Transforming Educational Spaces at UofT

By Darren Clift, Writer

A classroom at U of T

Each cohort of students arrives at UofT with unique considerations and learning style preferences. Today’s students are digital natives; technology is a fundamental tool for socialization and self-improvement in their lives. Since students’ needs have changed, classrooms and teaching methods must adapt. A standard room with standard desks might not favour learning, while a standard lecture style might distract rather than inspire.

At a historic and complex institution like UofT, redesigning learning can be a challenge. The Transforming the Instructional Landscape (TIL) project offers a potential solution by interrogating and integrating the perspectives of all stakeholders—students, instructors, and staff—to transform educational spaces and practices for modern students’ needs. By working with Academic + Campus Events and the Centre for Teaching Support and Innovation, the Innovation Hub is building a process for classroom redesign that integrates learning, pedagogy, and technology. Redesign is more than a fresh coat of paint; it’s a culture built from spaces and those who use them.

This is the third year of the Innovation Hub’s involvement with TIL. Its TIL Design Team, led this year by Master of Information student Jason Batten-Carew, is reviewing the efforts of the past two years and building a human-centred design process for classrooms, with a focus on stakeholder engagement, to be used in future redesigns. The team will interview various groups and stakeholders affected by TIL’s rollout so far, asking questions such as “How did you get involved with TIL?” and “Would you change anything about the classroom design process?” Designing learning spaces for students with varied educational expectations, and teaching spaces for instructors with different styles, is a challenge. Consistently ensuring that all stakeholder voices are heard, and all needs uncovered, requires a dedicated approach, which the team will create this year.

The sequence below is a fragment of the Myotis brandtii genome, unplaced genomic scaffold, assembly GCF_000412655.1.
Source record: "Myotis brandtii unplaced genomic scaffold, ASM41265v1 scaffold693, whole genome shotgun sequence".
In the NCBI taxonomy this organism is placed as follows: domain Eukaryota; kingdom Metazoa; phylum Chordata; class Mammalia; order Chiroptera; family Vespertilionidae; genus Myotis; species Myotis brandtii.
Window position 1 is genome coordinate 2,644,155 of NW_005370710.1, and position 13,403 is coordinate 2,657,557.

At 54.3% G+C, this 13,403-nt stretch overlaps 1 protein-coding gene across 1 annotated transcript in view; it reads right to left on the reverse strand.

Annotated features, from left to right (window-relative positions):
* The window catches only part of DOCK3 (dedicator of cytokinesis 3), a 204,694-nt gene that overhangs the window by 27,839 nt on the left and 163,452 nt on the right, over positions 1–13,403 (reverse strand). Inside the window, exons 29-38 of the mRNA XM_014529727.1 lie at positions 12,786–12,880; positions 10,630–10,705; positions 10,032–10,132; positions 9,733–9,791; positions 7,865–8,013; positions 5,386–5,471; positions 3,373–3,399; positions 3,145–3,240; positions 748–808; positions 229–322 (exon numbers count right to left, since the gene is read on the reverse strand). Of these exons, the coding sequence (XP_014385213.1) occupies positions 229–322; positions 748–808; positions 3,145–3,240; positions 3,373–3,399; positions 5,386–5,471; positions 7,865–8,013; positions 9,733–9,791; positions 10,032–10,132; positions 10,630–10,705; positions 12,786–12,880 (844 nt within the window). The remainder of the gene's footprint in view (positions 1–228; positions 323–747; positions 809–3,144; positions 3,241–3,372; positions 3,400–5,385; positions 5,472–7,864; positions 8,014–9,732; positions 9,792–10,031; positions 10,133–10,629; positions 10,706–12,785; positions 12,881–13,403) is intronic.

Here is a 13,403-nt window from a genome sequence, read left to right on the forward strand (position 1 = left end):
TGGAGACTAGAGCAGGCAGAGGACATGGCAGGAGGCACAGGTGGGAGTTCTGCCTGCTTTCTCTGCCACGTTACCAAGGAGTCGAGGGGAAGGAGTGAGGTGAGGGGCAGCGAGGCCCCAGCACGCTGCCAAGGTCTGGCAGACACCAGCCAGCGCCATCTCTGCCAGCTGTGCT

This approach could assist UofT’s considerable commitment to Active Learning Classroom development. These classrooms will support modern teaching pedagogies that economize student learning. Already this fall, the Faculty of Information opened a Technology Enhanced Academic Learning classroom, designed by UX professor Olivier St-Cyr, containing ten display screens with touch functionality and collaboration features to facilitate design critiques, team projects, and more. This space is now one of the university’s most technologically advanced classrooms.

Many factors are involved in education transformation: learning styles, teaching styles, cultural and technological changes. None of these exists in a vacuum, and by better understanding how physical space intersects with all of them, TIL can help transform education at UofT.

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